- JSF 2: Provides the
- ICEfaces 3: Extends
JSF in key ways that improve developer efficiency, including
Direct-to-DOM Rendering, Automatic Ajax, and Ajax Push. ICEfaces
is a server-centric architecture that reduces client resource
requirements, making it mobile friendly.
- ICEpush: Provides
the underpinnings for Ajax Push and Cloud Push
- ICEmobile Components:
mobile UI controls, device detection, and cross-platform
styling to build UIs that seamlessly adapt to different mobile devices.
- Devices Containers:
Provide native integration to mobile platform capabilities not
available through HTML5 and device-specific browser implementations.
Native Look and Feel
The most demanding requirement for ICEmobile is to deliver a user
experience that matches native mobile applications, and it does so in a
way that adapts seamlessly to various device platforms from which the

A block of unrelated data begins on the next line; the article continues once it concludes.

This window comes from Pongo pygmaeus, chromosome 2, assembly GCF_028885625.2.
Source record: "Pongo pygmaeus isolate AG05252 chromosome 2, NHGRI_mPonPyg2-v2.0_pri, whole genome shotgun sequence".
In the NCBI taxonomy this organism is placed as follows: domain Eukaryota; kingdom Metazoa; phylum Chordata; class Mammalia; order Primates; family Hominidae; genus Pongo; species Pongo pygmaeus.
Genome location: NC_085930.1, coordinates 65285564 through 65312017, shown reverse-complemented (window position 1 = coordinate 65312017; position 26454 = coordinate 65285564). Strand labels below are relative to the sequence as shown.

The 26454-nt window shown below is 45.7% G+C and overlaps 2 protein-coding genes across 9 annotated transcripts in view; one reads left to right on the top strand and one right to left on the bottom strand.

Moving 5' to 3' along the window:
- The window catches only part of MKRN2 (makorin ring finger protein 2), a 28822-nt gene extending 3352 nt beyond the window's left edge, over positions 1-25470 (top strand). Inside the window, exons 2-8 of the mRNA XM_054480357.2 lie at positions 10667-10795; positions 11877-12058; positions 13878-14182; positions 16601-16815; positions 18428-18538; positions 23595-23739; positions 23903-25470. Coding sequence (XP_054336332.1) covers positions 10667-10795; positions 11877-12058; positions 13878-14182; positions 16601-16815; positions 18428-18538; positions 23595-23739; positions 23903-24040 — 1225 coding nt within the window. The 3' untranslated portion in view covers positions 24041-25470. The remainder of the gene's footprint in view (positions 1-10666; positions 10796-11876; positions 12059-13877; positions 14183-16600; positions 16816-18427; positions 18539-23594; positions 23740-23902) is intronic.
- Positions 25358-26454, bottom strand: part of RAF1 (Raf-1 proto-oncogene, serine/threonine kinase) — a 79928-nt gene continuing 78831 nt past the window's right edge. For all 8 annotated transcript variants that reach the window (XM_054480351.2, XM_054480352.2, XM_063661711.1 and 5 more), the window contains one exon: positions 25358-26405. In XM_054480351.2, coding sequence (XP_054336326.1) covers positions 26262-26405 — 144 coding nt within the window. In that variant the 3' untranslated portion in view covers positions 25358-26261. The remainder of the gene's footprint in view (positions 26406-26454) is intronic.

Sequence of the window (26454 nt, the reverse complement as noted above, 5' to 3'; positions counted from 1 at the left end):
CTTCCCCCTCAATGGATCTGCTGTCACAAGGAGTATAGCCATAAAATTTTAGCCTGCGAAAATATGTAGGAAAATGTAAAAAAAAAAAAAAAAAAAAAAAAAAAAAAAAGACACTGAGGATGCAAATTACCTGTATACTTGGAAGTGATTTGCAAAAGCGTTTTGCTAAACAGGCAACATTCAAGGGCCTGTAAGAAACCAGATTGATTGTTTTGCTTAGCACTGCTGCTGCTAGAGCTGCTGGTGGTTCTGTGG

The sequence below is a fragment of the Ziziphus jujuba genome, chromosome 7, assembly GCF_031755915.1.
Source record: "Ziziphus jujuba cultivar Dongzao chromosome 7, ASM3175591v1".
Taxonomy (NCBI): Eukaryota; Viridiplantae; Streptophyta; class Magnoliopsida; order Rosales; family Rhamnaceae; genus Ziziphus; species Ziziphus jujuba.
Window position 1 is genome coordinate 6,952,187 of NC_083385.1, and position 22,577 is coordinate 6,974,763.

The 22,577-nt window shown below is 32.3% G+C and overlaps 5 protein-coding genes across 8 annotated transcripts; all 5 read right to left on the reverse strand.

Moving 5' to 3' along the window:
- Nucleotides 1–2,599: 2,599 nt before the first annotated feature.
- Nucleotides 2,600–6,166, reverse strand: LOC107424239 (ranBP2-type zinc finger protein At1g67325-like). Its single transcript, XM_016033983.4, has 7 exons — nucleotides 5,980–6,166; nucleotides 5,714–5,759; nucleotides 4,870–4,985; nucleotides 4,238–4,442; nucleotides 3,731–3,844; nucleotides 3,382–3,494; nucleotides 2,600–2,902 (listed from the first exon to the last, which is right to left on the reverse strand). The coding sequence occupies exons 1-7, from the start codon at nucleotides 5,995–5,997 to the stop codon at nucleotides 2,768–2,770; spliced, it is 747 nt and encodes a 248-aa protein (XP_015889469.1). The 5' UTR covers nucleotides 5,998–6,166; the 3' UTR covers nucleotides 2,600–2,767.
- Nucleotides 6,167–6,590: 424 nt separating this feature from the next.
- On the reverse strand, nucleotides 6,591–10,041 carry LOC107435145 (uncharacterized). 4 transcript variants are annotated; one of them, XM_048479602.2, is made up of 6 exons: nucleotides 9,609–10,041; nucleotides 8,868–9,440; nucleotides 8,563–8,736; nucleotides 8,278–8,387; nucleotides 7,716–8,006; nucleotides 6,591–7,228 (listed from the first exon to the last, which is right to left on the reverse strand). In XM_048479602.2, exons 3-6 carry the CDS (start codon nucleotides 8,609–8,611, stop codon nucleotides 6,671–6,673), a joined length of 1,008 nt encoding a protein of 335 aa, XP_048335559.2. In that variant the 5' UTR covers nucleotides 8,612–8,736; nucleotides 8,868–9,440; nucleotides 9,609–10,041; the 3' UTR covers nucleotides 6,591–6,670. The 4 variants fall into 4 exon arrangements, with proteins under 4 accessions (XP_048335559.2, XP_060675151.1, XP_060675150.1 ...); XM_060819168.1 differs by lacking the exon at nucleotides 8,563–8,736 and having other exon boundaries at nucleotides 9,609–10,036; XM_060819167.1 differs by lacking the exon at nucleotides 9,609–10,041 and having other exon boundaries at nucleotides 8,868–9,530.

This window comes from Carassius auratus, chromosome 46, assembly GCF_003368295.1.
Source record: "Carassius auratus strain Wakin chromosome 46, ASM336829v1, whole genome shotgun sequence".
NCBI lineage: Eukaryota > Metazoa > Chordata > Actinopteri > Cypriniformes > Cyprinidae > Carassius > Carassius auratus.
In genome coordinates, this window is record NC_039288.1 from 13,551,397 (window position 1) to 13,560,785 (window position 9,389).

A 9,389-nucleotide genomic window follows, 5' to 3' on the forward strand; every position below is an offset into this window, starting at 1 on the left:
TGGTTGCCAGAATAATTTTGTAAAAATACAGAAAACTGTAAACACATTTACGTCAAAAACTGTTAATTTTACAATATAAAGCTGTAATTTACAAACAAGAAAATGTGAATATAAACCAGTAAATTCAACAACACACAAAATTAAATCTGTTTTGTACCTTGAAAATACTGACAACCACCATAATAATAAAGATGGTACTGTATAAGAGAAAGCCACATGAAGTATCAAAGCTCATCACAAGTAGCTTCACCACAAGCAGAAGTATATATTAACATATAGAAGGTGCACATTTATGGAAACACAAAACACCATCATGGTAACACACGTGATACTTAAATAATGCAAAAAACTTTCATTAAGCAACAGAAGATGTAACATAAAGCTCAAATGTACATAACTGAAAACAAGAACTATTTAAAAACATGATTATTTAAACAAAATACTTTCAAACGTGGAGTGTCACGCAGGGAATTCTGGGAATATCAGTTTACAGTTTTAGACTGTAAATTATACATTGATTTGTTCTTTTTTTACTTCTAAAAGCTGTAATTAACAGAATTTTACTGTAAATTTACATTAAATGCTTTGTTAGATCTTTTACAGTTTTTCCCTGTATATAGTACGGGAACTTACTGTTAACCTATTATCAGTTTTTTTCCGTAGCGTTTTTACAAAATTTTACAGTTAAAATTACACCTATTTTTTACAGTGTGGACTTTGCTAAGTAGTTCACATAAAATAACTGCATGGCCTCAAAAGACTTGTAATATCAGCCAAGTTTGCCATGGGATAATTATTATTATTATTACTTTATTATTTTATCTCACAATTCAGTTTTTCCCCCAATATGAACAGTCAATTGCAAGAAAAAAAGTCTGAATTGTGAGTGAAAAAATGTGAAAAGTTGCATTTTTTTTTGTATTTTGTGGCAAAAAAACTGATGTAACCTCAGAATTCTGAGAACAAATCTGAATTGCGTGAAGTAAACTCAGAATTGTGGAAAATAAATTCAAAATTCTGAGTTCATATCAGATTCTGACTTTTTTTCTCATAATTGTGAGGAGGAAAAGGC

application is accessed. The mobile WebKit browser provides
basic features required to support this, and the ICEmobile Component
Suite provides all the controls, styling, and device detection.
ICEmobile device detection is based on the browser's user agent. The
ICEmobile components use this agent to optimize their look and feel for
the device. Device detection not only influences the style of
user controls, but in some cases the functionality of these
controls. Automated device detection frees the developer from
platform-specific concerns, and fosters "Write Once" application
Device-specific styling is based on the device detected, and tailors